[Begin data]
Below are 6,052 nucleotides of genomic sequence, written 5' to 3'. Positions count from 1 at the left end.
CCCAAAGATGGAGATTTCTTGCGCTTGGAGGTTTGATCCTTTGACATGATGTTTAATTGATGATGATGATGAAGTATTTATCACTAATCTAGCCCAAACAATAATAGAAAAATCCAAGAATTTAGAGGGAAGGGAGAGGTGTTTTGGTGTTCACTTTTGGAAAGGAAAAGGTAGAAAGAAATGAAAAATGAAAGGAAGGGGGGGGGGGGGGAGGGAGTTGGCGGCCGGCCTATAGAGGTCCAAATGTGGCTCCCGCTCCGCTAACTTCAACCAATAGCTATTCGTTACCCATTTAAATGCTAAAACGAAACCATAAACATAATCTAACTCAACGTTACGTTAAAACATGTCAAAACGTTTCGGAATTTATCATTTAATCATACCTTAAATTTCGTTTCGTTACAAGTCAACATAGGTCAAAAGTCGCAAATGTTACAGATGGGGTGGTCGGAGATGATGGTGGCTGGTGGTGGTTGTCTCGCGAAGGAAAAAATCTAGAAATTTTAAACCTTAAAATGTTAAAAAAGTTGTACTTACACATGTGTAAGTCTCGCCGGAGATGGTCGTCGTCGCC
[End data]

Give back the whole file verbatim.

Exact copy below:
Below are 6,052 nucleotides of genomic sequence, written 5' to 3'. Positions count from 1 at the left end.
CCCAAAGATGGAGATTTCTTGCGCTTGGAGGTTTGATCCTTTGACATGATGTTTAATTGATGATGATGATGAAGTATTTATCACTAATCTAGCCCAAACAATAATAGAAAAATCCAAGAATTTAGAGGGAAGGGAGAGGTGTTTTGGTGTTCACTTTTGGAAAGGAAAAGGTAGAAAGAAATGAAAAATGAAAGGAAGGGGGGGGGGGGGGAGGGAGTTGGCGGCCGGCCTATAGAGGTCCAAATGTGGCTCCCGCTCCGCTAACTTCAACCAATAGCTATTCGTTACCCATTTAAATGCTAAAACGAAACCATAAACATAATCTAACTCAACGTTACGTTAAAACATGTCAAAACGTTTCGGAATTTATCATTTAATCATACCTTAAATTTCGTTTCGTTACAAGTCAACATAGGTCAAAAGTCGCAAATGTTACAGATGGGGTGGTCGGAGATGATGGTGGCTGGTGGTGGTTGTCTCGCGAAGGAAAAAATCTAGAAATTTTAAACCTTAAAATGTTAAAAAAGTTGTACTTACACATGTGTAAGTCTCGCCGGAGATGGTCGTCGTCGCC